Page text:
Students now know how to safely react to the growing alt-right movement when its members visit college campuses.
The Southern Poverty Law Center, a group dedicated to stopping hate and extremism in America, released an alt-right campus guide as an attempt to counteract the movement while upholding the right of the First Amendment.
Lecia Brooks, the SPLC Outreach Director, said that center was pushed to release the guide after the alt-right movement began to recruit members from college campuses and how those colleges responded to the presence of the alt-right.
“White supremacists, who have branded themselves as ‘alt-right,’ are attempting to increase their ranks, raise their profile and advance the false narrative that white folks are being dispossessed in our society,” Brooks said.
The SPLC does not take free speech lightly and says that students must “unequivocally support the First Amendment - even for white supremacists.”
The First Amendment protects all speech, including that dubbed “hate speech.” Restrictions against speech in the amendment include those who are employers, who control educational services or regulate things such as mail, federal radio, law, prisons, and immigration.
The SPLC encourages students to “organize powerful and peaceful counter event to protest white supremacy,” and the guide was created to help them do just that.
Alt-Right figure Nicholas Fuentes told The Plainsman in the past that he will be planning to come to the Plains in January 2018 and “rally the troops in terms of this new right-wing movement.”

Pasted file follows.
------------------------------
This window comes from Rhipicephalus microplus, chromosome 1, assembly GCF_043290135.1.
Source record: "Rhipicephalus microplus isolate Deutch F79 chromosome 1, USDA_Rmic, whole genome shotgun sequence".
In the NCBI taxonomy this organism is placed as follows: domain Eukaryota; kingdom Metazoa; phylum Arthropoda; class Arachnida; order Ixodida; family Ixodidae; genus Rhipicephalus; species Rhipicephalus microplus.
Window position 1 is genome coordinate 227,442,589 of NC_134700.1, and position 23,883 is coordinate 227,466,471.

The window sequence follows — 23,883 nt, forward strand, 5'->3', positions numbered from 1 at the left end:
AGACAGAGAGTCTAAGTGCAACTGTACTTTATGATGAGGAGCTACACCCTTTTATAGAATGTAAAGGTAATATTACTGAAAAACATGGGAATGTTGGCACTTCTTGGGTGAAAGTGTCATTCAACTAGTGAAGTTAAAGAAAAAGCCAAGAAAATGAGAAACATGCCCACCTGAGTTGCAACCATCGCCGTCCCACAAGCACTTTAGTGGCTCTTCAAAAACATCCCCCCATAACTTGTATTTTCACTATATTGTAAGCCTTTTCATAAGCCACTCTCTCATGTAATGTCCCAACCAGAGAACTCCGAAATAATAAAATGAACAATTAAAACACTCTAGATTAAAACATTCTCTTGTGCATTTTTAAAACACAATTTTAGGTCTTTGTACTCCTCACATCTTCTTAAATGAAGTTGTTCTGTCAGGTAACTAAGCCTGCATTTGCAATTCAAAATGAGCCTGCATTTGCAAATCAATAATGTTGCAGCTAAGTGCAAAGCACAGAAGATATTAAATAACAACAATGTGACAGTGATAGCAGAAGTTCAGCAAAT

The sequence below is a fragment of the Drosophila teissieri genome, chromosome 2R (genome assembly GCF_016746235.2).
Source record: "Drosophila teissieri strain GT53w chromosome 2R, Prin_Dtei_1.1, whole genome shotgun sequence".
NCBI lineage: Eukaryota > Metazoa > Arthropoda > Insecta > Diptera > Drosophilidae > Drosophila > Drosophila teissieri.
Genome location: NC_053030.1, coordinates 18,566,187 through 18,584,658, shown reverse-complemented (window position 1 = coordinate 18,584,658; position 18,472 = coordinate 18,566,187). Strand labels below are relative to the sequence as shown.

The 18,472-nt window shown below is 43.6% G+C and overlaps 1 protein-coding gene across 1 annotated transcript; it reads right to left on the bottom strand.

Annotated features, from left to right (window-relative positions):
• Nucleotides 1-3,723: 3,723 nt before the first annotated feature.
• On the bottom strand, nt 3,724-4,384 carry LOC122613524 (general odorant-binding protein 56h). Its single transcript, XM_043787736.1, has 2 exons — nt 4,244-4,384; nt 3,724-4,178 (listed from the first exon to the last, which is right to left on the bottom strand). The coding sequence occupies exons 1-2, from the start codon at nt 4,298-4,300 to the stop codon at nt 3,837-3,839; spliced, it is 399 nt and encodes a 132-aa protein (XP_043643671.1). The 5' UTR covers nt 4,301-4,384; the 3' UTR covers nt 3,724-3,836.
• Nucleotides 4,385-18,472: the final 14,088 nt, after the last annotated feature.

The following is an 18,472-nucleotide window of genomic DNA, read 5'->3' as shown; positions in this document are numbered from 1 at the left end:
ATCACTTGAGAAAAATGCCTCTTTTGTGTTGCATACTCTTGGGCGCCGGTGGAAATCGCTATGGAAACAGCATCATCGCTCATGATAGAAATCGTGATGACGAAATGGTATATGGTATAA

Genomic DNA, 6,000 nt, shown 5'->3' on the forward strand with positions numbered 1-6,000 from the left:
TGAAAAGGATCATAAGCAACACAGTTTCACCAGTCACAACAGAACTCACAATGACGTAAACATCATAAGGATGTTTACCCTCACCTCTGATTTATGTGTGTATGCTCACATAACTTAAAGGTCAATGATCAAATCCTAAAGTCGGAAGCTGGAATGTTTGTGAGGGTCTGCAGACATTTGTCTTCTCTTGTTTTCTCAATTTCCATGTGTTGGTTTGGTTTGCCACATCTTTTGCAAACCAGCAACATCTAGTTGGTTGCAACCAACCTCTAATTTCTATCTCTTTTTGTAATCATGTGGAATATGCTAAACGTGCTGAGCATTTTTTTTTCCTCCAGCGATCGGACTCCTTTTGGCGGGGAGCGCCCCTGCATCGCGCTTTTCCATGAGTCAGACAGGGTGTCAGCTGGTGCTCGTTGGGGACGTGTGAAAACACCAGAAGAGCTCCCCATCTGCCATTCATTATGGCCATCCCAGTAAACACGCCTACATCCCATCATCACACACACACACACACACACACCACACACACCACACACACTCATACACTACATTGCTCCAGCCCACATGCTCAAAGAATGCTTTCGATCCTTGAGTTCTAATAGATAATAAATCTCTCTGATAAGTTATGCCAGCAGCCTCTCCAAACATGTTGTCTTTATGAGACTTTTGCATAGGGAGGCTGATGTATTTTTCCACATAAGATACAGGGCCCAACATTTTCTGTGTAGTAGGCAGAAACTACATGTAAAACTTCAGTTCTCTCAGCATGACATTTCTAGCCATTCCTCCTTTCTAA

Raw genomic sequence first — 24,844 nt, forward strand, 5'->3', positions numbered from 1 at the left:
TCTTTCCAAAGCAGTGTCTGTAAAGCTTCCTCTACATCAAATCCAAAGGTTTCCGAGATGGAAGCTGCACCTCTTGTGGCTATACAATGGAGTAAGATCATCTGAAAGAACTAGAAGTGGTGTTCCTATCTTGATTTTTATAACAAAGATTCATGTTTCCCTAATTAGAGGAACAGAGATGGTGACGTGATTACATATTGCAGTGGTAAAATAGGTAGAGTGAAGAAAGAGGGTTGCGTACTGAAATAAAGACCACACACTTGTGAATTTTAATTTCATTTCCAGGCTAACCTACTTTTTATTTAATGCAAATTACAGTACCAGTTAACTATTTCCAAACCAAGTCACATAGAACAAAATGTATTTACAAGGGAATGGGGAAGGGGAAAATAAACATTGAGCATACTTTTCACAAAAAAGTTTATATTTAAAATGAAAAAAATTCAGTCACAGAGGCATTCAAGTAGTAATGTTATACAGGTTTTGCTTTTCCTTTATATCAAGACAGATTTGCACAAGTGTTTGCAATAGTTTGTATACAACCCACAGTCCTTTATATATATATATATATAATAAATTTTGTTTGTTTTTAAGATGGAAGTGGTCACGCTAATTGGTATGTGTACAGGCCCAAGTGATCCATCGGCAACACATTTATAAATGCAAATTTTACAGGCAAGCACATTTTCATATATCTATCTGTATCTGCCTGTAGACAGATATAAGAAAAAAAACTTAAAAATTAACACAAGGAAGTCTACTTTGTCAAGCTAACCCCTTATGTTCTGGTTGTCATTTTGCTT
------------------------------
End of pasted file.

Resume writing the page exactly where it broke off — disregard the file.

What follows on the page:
Brooks said that figures such as Fuentes and Richard Spencer, who visited the University last spring, are white nationalists and that it is important for the administration to “educate the community about what the alt-right advocates – white ethno-separate states.”
“Support student safety while honoring the First Amendment,” Brooks said.
The SPLC believes that the alt-right movement has the right to exercise the First Amendment but encourages colleges to know what are the restrictions of free speech. The guide will help colleges, like Auburn, understand how to react to alt-right figures on their campuses.
“[The guide] would have made it clear to campus administrators that is was the absolute wrong thing to do to cancel Spencer’s visit in the first place,” Brooks said about how the university could have benefitted from the guide during last spring’s reaction to Spencer being on campus.
The guide was released on Aug. 10, 2017, and is free to the public on the SPLC’s website.